Peter Buck — a nuclear physicist who lent his friend’s son $1,000 to start a sandwich shop in 1965 and became a billionaire as it grew into the giant Subway Restaurants chain — has died, The Post has learned.
Buck, who according to sources had been ill for some time, was 90, a Subway spokesperson confirmed.
That means both co-founders of the 56 year-old chain have passed. Fred DeLuca, who as a teenager had taken Buck’s loan and turned a single shop in Bridgeport, Conn. into one of the world’s biggest fast-food empires, ran Subway almost until the time he died of leukemia in 2015.
The chain’s corporate parent is called Doctor’s Associates, in reference to Buck, who earned a doctorate in physics. By 1973, the duo had 16 locations throughout Connecticut and, in 1974, they began franchising the chain, Subway said.
What had started as a business venture to help the young DeLuca pay for college became a chain that currently operates nearly 40,000 restaurants worldwide.
Buck’s net worth is estimated by Forbes at $1.7 billion. Buck used some of his fortune to buy timberland. He owned 1.2 million miles of forest in Maine, Subway said. Over the past five years, Buck has donated $216 million toward his PCLB Foundation, which supports organizations that focus on family issues, according to Forbes.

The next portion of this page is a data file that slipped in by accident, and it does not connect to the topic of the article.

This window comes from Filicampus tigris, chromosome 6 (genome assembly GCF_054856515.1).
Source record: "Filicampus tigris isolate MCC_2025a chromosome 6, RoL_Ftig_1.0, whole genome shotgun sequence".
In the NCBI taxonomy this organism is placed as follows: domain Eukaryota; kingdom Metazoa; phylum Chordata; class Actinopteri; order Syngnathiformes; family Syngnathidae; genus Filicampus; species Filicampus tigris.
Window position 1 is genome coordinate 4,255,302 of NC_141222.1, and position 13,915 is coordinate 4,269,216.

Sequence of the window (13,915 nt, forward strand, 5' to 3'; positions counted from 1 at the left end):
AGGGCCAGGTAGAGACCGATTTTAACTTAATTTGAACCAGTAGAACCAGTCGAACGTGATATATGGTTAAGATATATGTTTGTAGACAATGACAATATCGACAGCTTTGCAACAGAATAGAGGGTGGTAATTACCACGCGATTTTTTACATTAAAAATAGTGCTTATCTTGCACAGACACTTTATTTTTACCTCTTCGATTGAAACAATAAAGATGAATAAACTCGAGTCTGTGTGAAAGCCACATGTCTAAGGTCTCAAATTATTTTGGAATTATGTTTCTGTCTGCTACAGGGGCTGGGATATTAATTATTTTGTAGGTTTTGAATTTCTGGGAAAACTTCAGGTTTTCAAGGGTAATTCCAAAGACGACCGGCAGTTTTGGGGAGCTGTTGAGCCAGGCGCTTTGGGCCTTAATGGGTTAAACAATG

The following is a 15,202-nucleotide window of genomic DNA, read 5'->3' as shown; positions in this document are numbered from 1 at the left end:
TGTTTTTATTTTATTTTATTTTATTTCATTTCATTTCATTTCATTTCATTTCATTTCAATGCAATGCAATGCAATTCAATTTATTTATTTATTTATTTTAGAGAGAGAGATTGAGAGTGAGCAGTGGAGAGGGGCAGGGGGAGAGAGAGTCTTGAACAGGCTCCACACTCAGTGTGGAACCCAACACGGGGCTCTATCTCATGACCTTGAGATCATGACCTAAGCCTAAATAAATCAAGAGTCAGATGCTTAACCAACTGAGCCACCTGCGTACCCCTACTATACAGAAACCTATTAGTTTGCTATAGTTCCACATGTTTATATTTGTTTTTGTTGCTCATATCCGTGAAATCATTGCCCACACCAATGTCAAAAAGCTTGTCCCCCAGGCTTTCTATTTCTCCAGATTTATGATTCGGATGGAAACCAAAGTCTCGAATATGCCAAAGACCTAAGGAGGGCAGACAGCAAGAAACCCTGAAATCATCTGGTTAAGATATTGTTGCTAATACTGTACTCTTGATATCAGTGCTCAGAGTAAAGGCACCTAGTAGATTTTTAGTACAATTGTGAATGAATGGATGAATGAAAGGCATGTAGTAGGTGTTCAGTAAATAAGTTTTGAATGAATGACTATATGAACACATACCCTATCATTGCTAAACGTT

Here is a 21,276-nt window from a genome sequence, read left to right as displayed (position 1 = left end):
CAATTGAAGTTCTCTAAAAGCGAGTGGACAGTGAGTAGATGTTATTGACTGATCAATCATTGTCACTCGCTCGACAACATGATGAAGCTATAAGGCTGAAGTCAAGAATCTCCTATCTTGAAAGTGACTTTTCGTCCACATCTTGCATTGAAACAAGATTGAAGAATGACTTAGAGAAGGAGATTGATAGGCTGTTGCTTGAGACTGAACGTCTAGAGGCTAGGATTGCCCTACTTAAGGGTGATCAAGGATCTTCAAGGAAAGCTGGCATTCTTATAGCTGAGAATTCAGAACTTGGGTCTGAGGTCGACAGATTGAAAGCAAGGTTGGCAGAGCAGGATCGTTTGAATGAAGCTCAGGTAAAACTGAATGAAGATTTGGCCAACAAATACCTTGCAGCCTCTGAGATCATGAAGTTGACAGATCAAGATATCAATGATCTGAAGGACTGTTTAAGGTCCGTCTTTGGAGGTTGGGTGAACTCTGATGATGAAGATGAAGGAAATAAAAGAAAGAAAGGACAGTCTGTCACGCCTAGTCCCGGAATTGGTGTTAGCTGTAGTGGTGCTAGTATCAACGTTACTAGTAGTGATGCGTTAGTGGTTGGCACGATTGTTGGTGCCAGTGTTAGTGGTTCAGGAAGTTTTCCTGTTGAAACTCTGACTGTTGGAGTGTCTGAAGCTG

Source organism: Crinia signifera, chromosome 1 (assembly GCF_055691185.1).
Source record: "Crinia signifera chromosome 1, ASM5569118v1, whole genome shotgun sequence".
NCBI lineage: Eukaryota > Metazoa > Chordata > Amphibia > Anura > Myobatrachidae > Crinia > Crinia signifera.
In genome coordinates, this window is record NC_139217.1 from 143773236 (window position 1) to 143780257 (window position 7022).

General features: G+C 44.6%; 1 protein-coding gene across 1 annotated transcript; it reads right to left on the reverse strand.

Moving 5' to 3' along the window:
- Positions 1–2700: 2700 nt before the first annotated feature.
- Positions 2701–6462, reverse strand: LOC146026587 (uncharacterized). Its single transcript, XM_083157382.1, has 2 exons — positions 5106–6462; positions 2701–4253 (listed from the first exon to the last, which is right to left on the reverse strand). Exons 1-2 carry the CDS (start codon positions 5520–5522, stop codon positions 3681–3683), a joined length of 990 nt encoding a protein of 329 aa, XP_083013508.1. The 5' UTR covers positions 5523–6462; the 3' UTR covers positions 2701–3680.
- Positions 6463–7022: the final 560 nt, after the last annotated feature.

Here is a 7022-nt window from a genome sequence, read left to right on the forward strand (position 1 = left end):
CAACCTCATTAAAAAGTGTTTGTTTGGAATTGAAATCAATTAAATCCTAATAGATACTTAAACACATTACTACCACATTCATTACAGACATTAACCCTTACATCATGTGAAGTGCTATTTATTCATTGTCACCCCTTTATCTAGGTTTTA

Buck leaves behind his sons Christopher and William, daughters-in-law April and Hara, and grandchildren Sam, Emily, Oliver, Simon and James.
Buck was believed to share 50-50 ownership of Subway with DeLuca’s widow Elisabeth.
“We are deeply saddened by the passing of one of Subway’s founders, Dr. Peter Buck,” Subway Chief Executive John Chidsey said in a statement. “He was a shining example of a dedicated, hands-on leader, and an integral member of the Subway family.”
Buck was born on Dec. 19, 1930, in South Portland, Maine. He graduated from Bowdoin College in Brunswick, Maine, in 1952, and earned master’s and doctoral degrees in physics at Columbia University.